We cannot let ourselves be dragged into an argument with people who think this poorly. It is simply wrong to discriminate against people because their gender identity is hard to understand. Transgender people need to be able to work to support themselves, they need to be served in a restaurant when they're hungry, just like everybody else. Transgender people have nothing at all to do with these kinds of deranged perverts who expose themselves to children and molest them, there is simply no connection.
Looking on the bright side, I did learn something. I learned how to go into the server and block email from a particular source. Pretty cool, the torrent of email stopped. just. like. that.
The Basis of the Appeal
Jonathan Shurberg and other lawyers supporting the County in its fight to ban gender identity discrimination have filed their "cert" in the Court of Appeals. The Petition for Writ of Certeriori and Request for Expedited Review in a Referendum Election Case
asks the Maryland Court of Appeals to give an expedited judgment and summarizes arguments for why the referendum should be blocked. The other side has until next Monday to file their side of it.
This is another scanned PDF, meaning that if you want to see it, I have to type it in. I didn't transcribe the whole thing, but the major section, I'd say. And let me tell you, there are a lot
of ways to spell "referendum" wrong!
The case is made up of four sections, representing four reasons the Circuit Court ruling should be reviewed. The four reasons are:
- This case raises important questions of statewide concern regarding Maryland political process and election law
- Time is of the essence, warranting expedited review directly in this Court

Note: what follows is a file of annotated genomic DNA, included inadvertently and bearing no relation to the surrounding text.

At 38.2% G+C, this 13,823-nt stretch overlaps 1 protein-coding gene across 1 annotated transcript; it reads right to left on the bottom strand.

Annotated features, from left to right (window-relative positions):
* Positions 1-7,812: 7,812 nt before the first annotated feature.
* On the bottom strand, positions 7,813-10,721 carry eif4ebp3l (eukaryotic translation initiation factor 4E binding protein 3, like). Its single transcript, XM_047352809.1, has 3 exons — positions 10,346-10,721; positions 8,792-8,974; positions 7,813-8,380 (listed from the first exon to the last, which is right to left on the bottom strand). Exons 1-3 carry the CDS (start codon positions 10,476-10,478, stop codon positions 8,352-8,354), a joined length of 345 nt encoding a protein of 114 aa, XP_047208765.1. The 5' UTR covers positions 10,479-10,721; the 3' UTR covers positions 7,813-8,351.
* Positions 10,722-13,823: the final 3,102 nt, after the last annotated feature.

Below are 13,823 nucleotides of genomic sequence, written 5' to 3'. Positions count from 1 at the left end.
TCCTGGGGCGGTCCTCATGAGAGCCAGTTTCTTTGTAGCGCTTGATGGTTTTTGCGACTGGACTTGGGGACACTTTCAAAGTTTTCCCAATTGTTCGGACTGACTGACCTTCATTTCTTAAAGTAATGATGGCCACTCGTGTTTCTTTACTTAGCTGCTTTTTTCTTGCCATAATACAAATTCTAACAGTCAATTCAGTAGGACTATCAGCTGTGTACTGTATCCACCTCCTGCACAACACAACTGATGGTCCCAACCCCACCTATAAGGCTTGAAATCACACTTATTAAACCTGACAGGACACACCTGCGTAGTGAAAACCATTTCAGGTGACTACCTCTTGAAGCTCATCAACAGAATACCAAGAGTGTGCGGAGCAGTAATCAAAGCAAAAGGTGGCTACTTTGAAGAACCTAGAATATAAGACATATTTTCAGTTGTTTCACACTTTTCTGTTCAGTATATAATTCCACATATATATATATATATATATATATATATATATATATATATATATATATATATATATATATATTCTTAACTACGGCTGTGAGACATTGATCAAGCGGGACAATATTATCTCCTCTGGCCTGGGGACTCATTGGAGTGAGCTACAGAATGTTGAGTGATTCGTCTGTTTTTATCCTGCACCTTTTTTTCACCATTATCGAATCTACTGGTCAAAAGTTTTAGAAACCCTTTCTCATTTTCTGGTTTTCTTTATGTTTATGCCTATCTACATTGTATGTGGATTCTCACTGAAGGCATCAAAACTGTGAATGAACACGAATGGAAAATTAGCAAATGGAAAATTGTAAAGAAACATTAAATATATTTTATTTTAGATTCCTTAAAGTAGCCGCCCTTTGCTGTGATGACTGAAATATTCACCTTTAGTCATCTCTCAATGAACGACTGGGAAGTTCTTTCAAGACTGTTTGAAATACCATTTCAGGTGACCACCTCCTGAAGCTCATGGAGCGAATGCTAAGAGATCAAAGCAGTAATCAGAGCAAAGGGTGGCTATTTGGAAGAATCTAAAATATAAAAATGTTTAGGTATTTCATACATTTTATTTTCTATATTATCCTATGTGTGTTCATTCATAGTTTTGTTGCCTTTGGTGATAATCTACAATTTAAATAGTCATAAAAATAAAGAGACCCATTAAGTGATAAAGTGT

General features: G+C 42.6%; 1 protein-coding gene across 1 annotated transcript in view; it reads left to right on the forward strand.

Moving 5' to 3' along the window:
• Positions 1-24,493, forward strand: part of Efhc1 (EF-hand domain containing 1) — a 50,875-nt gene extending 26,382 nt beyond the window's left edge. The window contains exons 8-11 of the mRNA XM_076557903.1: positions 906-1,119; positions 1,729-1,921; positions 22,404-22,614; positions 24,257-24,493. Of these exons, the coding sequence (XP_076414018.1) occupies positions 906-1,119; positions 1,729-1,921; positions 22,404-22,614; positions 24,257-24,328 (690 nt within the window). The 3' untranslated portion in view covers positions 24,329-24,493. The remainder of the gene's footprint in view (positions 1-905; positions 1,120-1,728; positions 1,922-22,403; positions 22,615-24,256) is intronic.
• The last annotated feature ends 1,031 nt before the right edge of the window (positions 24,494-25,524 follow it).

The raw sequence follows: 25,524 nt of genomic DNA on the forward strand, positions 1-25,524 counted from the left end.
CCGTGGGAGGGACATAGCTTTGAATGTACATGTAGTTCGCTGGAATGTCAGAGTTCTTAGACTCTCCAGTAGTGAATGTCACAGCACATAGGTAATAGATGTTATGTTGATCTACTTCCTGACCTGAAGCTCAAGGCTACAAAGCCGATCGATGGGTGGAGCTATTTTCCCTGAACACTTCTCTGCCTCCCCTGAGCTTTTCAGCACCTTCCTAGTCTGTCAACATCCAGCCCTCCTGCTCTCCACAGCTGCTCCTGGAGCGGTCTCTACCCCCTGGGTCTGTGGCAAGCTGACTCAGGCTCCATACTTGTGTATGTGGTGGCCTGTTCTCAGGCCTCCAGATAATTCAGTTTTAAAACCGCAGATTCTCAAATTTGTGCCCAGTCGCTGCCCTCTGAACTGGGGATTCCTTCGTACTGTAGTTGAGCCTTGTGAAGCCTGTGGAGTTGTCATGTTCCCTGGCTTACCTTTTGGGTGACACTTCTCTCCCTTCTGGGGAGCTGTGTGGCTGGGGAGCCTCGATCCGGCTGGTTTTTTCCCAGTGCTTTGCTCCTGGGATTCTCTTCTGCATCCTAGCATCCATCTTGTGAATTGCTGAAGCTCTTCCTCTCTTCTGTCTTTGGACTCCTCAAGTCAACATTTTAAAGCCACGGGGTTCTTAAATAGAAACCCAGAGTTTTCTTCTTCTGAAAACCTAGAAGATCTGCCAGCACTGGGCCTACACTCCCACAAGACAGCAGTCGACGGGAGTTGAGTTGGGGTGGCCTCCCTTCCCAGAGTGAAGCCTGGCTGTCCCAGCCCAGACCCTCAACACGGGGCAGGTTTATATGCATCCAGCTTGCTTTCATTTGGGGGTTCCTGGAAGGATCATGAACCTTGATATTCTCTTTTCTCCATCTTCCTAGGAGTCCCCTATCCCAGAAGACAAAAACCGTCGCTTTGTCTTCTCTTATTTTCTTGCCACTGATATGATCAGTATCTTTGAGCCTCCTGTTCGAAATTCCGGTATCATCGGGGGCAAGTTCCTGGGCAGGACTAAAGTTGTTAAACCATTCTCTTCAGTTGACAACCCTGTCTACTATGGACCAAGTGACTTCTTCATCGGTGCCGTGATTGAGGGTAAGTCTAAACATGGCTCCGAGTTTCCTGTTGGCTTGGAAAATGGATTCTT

- The Circuit Court's ruling regarding the time in which a challenge to a referendum petition must be filed creates an improper and unworkable standard to be met by concerned voters, and
- The Circuit Court improperly held that compliance with signature requirements specifically mandated in the Election Code no longer is necessary, departing from this Court's precedent calling for strict compliance with such provisions
Here's the first section -- again, please forgive my typos.
This case raises important questions of statewide concern regarding Maryland political process and election law
In a long line of consistent decisions, the Court has affirmed that the right to referendum is "drastic in its effect" and meant to be used sparingly, only when the specific requirements prescribed for its exercise by governing constitutional, statutory, and local code provisions are complied with strictly. [Legal references will be replaced with ellipses throughout]
The Montgomery County Council passed the anti-discrimination law after hearings and a deliberative process taking into account the interests of the transgender and broader communities in the County, while the referendum process offers a tiny minority the opportunity to block such duly-enacted legislation from taking effect. This Court has recognized that the referendum is "a concession to an organized minority and a limitation upon the rights of the people." ...
The exercise of the right of referendum is drastic in its effect. The very filing of the petition, valid on its face, suspends the operation of any of a large class of legislative enactments and provides an interim in which the evil designed to be corrected by the law may continue unabated, or in which a need intended to be provided for, may continue unsatisfied.
[quote from Takoma Park] ... To ensure that referenda are not abused, this Court consistently has held that there must be "strict compliance" with the prerequisites specified in State law. [...]
This Court likewise recently held that "any statutory provision or administrative regulation which treats 'inactive' voters differently from 'active' voters is invalid." [...] Yet the Circuit Court's ruling permits a referendum concededly in violation of this precept and the constitutional rights of inactive voters to proceed.